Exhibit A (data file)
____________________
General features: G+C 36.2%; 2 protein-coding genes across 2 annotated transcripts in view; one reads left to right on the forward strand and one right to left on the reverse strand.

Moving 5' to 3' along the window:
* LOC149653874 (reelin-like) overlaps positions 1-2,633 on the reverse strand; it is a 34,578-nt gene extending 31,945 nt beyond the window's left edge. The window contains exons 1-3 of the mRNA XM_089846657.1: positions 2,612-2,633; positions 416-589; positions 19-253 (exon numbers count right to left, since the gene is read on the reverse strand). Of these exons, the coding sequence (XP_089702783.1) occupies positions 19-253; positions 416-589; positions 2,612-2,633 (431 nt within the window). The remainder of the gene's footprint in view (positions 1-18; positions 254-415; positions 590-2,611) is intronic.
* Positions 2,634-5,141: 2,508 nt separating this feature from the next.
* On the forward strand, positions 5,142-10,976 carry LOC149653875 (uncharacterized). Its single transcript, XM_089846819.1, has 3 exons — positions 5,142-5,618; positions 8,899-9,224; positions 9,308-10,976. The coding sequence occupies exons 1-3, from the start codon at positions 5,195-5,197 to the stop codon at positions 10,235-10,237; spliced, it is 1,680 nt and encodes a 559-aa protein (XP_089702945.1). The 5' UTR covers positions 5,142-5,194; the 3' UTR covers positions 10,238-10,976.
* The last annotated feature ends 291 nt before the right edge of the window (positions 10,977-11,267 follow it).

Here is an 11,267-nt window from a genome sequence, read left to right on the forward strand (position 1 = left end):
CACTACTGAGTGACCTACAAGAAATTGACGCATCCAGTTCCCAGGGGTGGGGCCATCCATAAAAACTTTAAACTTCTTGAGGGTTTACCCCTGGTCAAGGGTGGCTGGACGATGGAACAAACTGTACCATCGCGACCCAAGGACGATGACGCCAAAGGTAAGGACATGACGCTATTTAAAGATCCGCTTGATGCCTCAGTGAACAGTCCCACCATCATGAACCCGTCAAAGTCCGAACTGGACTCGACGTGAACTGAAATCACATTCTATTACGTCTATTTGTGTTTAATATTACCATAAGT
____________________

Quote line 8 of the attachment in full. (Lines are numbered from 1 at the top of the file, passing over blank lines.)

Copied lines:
CACTACTGAGTGACCTACAAGAAATTGACGCATCCAGTTCCCAGGGGTGGGGCCATCCATAAAAACTTTAAACTTCTTGAGGGTTTACCCCTGGTCAAGGGTGGCTGGACGATGGAACAAACTGTACCATCGCGACCCAAGGACGATGACGCCAAAGGTAAGGACATGACGCTATTTAAAGATCCGCTTGATGCCTCAGTGAACAGTCCCACCATCATGAACCCGTCAAAGTCCGAACTGGACTCGACGTGAACTGAAATCACATTCTATTACGTCTATTTGTGTTTAATATTACCATAAGT